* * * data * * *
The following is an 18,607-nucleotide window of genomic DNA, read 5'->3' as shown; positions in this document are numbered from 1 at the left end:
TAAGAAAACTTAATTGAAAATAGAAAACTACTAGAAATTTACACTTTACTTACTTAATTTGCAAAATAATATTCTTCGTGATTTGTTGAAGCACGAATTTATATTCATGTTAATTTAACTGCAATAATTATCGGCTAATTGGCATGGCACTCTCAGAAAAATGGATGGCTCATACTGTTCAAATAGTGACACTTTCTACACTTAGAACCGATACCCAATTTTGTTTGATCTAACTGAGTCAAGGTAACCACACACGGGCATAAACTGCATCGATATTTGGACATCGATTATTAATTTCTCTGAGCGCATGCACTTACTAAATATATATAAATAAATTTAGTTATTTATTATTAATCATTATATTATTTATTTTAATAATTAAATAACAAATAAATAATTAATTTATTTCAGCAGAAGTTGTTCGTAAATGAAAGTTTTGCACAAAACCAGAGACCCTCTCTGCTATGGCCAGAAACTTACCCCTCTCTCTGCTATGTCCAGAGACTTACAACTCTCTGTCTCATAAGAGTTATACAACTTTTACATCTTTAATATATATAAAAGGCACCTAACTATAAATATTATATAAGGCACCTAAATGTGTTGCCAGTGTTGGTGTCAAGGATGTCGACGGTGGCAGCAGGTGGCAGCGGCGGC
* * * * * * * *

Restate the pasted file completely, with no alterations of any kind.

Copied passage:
The following is an 18,607-nucleotide window of genomic DNA, read 5'->3' as shown; positions in this document are numbered from 1 at the left end:
TAAGAAAACTTAATTGAAAATAGAAAACTACTAGAAATTTACACTTTACTTACTTAATTTGCAAAATAATATTCTTCGTGATTTGTTGAAGCACGAATTTATATTCATGTTAATTTAACTGCAATAATTATCGGCTAATTGGCATGGCACTCTCAGAAAAATGGATGGCTCATACTGTTCAAATAGTGACACTTTCTACACTTAGAACCGATACCCAATTTTGTTTGATCTAACTGAGTCAAGGTAACCACACACGGGCATAAACTGCATCGATATTTGGACATCGATTATTAATTTCTCTGAGCGCATGCACTTACTAAATATATATAAATAAATTTAGTTATTTATTATTAATCATTATATTATTTATTTTAATAATTAAATAACAAATAAATAATTAATTTATTTCAGCAGAAGTTGTTCGTAAATGAAAGTTTTGCACAAAACCAGAGACCCTCTCTGCTATGGCCAGAAACTTACCCCTCTCTCTGCTATGTCCAGAGACTTACAACTCTCTGTCTCATAAGAGTTATACAACTTTTACATCTTTAATATATATAAAAGGCACCTAACTATAAATATTATATAAGGCACCTAAATGTGTTGCCAGTGTTGGTGTCAAGGATGTCGACGGTGGCAGCAGGTGGCAGCGGCGGC